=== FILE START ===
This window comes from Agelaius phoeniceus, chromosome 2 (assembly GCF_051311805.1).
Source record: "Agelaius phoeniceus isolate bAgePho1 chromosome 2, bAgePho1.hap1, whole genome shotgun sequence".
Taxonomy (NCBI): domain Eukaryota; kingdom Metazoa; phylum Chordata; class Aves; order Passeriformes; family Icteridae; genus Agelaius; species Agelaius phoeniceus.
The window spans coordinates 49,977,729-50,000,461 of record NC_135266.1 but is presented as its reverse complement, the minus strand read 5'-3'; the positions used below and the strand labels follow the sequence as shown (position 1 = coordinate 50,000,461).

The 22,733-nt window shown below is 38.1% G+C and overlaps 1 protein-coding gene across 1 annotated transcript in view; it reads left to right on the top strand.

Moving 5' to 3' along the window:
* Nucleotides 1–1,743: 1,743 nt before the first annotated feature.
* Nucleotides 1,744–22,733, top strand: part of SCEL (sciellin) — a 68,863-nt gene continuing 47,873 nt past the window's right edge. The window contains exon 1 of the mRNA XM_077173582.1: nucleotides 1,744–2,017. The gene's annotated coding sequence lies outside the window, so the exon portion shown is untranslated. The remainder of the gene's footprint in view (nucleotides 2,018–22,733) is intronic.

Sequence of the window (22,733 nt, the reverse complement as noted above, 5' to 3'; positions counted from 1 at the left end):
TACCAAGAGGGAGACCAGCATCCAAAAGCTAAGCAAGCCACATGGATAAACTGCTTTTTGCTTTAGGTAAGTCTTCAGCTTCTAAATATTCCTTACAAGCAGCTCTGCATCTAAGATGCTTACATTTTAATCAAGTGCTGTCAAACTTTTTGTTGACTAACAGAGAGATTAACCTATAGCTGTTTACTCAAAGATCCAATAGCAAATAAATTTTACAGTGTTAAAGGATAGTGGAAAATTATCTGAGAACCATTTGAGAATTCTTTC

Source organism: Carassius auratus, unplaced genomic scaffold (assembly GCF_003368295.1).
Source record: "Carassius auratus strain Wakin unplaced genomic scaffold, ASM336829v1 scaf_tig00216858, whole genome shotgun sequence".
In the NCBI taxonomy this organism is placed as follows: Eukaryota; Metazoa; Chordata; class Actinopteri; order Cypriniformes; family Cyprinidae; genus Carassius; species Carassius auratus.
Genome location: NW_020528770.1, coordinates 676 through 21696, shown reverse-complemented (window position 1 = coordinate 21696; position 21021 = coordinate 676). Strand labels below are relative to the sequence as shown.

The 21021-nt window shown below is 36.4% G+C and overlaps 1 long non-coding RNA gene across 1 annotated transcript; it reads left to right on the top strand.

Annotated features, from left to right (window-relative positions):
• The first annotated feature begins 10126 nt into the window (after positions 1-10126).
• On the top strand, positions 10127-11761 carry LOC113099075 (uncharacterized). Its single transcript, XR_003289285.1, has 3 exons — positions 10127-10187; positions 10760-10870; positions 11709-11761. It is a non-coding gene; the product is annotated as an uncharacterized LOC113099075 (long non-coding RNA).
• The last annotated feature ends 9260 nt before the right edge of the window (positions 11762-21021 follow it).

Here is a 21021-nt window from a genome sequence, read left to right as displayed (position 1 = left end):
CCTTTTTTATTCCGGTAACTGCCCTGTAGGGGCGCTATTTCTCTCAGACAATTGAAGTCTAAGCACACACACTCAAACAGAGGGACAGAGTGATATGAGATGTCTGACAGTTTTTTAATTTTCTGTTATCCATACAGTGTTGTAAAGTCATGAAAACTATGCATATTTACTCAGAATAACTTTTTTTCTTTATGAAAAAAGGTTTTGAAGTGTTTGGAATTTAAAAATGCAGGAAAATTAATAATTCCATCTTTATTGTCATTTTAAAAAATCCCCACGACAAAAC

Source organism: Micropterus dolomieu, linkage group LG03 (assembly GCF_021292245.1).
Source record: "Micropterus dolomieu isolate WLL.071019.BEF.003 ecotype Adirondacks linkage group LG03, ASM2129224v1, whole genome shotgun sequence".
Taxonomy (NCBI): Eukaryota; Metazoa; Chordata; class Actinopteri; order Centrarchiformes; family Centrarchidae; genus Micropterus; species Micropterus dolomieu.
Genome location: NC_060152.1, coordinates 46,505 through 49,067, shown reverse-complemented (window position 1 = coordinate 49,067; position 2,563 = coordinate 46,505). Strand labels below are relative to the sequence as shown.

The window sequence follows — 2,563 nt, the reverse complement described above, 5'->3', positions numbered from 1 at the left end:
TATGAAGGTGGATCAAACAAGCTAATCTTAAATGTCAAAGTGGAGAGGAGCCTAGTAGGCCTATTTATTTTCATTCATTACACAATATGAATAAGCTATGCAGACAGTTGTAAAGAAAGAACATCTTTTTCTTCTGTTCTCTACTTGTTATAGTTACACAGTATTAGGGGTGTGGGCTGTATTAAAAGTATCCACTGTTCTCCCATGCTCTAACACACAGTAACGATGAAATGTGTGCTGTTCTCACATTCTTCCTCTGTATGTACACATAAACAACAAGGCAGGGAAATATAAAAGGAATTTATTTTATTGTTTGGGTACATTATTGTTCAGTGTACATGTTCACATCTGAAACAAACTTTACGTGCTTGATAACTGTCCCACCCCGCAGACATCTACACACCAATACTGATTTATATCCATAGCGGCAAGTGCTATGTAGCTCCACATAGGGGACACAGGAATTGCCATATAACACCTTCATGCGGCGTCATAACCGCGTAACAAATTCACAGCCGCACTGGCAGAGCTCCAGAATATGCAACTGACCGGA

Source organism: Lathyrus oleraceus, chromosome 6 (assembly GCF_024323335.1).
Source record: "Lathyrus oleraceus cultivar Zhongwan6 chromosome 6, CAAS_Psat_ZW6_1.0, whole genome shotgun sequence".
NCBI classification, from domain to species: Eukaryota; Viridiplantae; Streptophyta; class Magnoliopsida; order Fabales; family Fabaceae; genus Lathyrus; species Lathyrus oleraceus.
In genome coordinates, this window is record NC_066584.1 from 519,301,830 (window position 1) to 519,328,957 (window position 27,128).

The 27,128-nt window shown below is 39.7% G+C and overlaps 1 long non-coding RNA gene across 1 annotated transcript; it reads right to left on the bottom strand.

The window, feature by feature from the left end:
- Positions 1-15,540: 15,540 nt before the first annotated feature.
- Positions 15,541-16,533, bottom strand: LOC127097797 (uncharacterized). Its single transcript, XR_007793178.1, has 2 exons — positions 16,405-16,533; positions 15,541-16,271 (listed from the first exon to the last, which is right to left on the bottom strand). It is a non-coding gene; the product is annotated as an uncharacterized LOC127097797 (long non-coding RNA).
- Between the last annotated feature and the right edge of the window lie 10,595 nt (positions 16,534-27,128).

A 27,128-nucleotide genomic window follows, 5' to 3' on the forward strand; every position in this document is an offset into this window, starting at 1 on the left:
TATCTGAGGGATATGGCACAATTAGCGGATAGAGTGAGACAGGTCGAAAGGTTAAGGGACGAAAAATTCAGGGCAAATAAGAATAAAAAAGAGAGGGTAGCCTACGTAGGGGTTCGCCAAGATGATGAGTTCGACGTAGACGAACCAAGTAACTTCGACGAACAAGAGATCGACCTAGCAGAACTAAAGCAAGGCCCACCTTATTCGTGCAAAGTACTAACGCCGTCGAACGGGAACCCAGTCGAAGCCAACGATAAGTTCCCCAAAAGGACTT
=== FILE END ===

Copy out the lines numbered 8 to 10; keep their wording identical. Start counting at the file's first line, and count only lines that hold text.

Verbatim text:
* Nucleotides 1,744–22,733, top strand: part of SCEL (sciellin) — a 68,863-nt gene continuing 47,873 nt past the window's right edge. The window contains exon 1 of the mRNA XM_077173582.1: nucleotides 1,744–2,017. The gene's annotated coding sequence lies outside the window, so the exon portion shown is untranslated. The remainder of the gene's footprint in view (nucleotides 2,018–22,733) is intronic.

Sequence of the window (22,733 nt, the reverse complement as noted above, 5' to 3'; positions counted from 1 at the left end):
TACCAAGAGGGAGACCAGCATCCAAAAGCTAAGCAAGCCACATGGATAAACTGCTTTTTGCTTTAGGTAAGTCTTCAGCTTCTAAATATTCCTTACAAGCAGCTCTGCATCTAAGATGCTTACATTTTAATCAAGTGCTGTCAAACTTTTTGTTGACTAACAGAGAGATTAACCTATAGCTGTTTACTCAAAGATCCAATAGCAAATAAATTTTACAGTGTTAAAGGATAGTGGAAAATTATCTGAGAACCATTTGAGAATTCTTTC